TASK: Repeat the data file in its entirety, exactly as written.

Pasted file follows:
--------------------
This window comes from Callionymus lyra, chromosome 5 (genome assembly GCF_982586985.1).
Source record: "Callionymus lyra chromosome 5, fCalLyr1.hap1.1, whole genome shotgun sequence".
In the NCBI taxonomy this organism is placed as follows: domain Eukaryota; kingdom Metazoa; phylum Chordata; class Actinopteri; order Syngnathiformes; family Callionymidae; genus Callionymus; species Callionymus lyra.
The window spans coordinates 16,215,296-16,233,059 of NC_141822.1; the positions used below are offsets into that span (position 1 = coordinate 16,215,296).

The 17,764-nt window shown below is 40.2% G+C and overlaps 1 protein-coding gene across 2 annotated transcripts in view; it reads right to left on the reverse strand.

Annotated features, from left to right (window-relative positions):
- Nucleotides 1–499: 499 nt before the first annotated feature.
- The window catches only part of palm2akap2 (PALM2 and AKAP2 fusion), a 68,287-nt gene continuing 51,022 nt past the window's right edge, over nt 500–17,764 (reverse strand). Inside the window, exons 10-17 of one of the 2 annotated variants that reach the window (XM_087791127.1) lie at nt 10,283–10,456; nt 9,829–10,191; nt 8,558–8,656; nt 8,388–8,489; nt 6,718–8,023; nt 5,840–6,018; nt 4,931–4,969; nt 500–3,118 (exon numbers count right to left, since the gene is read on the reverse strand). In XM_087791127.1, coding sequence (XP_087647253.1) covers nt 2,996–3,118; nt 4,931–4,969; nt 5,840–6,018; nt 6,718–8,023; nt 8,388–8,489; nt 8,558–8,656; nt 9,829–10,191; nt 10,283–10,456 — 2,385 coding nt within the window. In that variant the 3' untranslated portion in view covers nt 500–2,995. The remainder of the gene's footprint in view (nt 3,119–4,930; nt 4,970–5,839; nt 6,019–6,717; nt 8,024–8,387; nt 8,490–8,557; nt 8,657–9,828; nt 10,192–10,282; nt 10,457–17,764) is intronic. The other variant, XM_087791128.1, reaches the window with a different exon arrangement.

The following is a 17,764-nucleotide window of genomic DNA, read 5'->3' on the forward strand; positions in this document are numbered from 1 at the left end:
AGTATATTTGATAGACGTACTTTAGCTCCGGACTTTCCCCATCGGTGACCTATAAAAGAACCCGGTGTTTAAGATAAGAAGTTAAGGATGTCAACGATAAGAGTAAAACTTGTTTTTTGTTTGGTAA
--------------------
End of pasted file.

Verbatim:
This window comes from Callionymus lyra, chromosome 5 (genome assembly GCF_982586985.1).
Source record: "Callionymus lyra chromosome 5, fCalLyr1.hap1.1, whole genome shotgun sequence".
In the NCBI taxonomy this organism is placed as follows: domain Eukaryota; kingdom Metazoa; phylum Chordata; class Actinopteri; order Syngnathiformes; family Callionymidae; genus Callionymus; species Callionymus lyra.
The window spans coordinates 16,215,296-16,233,059 of NC_141822.1; the positions used below are offsets into that span (position 1 = coordinate 16,215,296).

The 17,764-nt window shown below is 40.2% G+C and overlaps 1 protein-coding gene across 2 annotated transcripts in view; it reads right to left on the reverse strand.

Annotated features, from left to right (window-relative positions):
- Nucleotides 1–499: 499 nt before the first annotated feature.
- The window catches only part of palm2akap2 (PALM2 and AKAP2 fusion), a 68,287-nt gene continuing 51,022 nt past the window's right edge, over nt 500–17,764 (reverse strand). Inside the window, exons 10-17 of one of the 2 annotated variants that reach the window (XM_087791127.1) lie at nt 10,283–10,456; nt 9,829–10,191; nt 8,558–8,656; nt 8,388–8,489; nt 6,718–8,023; nt 5,840–6,018; nt 4,931–4,969; nt 500–3,118 (exon numbers count right to left, since the gene is read on the reverse strand). In XM_087791127.1, coding sequence (XP_087647253.1) covers nt 2,996–3,118; nt 4,931–4,969; nt 5,840–6,018; nt 6,718–8,023; nt 8,388–8,489; nt 8,558–8,656; nt 9,829–10,191; nt 10,283–10,456 — 2,385 coding nt within the window. In that variant the 3' untranslated portion in view covers nt 500–2,995. The remainder of the gene's footprint in view (nt 3,119–4,930; nt 4,970–5,839; nt 6,019–6,717; nt 8,024–8,387; nt 8,490–8,557; nt 8,657–9,828; nt 10,192–10,282; nt 10,457–17,764) is intronic. The other variant, XM_087791128.1, reaches the window with a different exon arrangement.

The following is a 17,764-nucleotide window of genomic DNA, read 5'->3' on the forward strand; positions in this document are numbered from 1 at the left end:
AGTATATTTGATAGACGTACTTTAGCTCCGGACTTTCCCCATCGGTGACCTATAAAAGAACCCGGTGTTTAAGATAAGAAGTTAAGGATGTCAACGATAAGAGTAAAACTTGTTTTTTGTTTGGTAA